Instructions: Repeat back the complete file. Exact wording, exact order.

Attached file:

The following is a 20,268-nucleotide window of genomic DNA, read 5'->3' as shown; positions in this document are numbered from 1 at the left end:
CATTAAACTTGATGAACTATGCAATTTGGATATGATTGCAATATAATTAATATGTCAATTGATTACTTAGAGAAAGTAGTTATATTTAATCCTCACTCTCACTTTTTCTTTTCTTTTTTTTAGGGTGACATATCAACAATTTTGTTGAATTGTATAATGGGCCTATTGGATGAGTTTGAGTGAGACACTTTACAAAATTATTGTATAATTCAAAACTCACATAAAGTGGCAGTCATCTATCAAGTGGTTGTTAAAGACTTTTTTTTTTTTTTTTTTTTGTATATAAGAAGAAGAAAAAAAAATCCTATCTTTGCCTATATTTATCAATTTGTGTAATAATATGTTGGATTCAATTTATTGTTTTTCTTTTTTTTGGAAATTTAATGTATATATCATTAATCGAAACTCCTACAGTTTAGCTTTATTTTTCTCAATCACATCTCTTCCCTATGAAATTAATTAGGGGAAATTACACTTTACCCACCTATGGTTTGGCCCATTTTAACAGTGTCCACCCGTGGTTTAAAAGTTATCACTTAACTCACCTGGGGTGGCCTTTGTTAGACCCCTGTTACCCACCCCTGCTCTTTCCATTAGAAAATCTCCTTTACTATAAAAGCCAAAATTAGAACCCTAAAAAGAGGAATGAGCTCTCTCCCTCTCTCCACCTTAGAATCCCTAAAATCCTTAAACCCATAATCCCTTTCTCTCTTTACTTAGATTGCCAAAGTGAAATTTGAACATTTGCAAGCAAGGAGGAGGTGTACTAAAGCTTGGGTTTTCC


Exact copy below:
The following is a 20,268-nucleotide window of genomic DNA, read 5'->3' as shown; positions in this document are numbered from 1 at the left end:
CATTAAACTTGATGAACTATGCAATTTGGATATGATTGCAATATAATTAATATGTCAATTGATTACTTAGAGAAAGTAGTTATATTTAATCCTCACTCTCACTTTTTCTTTTCTTTTTTTTAGGGTGACATATCAACAATTTTGTTGAATTGTATAATGGGCCTATTGGATGAGTTTGAGTGAGACACTTTACAAAATTATTGTATAATTCAAAACTCACATAAAGTGGCAGTCATCTATCAAGTGGTTGTTAAAGACTTTTTTTTTTTTTTTTTTTTGTATATAAGAAGAAGAAAAAAAAATCCTATCTTTGCCTATATTTATCAATTTGTGTAATAATATGTTGGATTCAATTTATTGTTTTTCTTTTTTTTGGAAATTTAATGTATATATCATTAATCGAAACTCCTACAGTTTAGCTTTATTTTTCTCAATCACATCTCTTCCCTATGAAATTAATTAGGGGAAATTACACTTTACCCACCTATGGTTTGGCCCATTTTAACAGTGTCCACCCGTGGTTTAAAAGTTATCACTTAACTCACCTGGGGTGGCCTTTGTTAGACCCCTGTTACCCACCCCTGCTCTTTCCATTAGAAAATCTCCTTTACTATAAAAGCCAAAATTAGAACCCTAAAAAGAGGAATGAGCTCTCTCCCTCTCTCCACCTTAGAATCCCTAAAATCCTTAAACCCATAATCCCTTTCTCTCTTTACTTAGATTGCCAAAGTGAAATTTGAACATTTGCAAGCAAGGAGGAGGTGTACTAAAGCTTGGGTTTTCC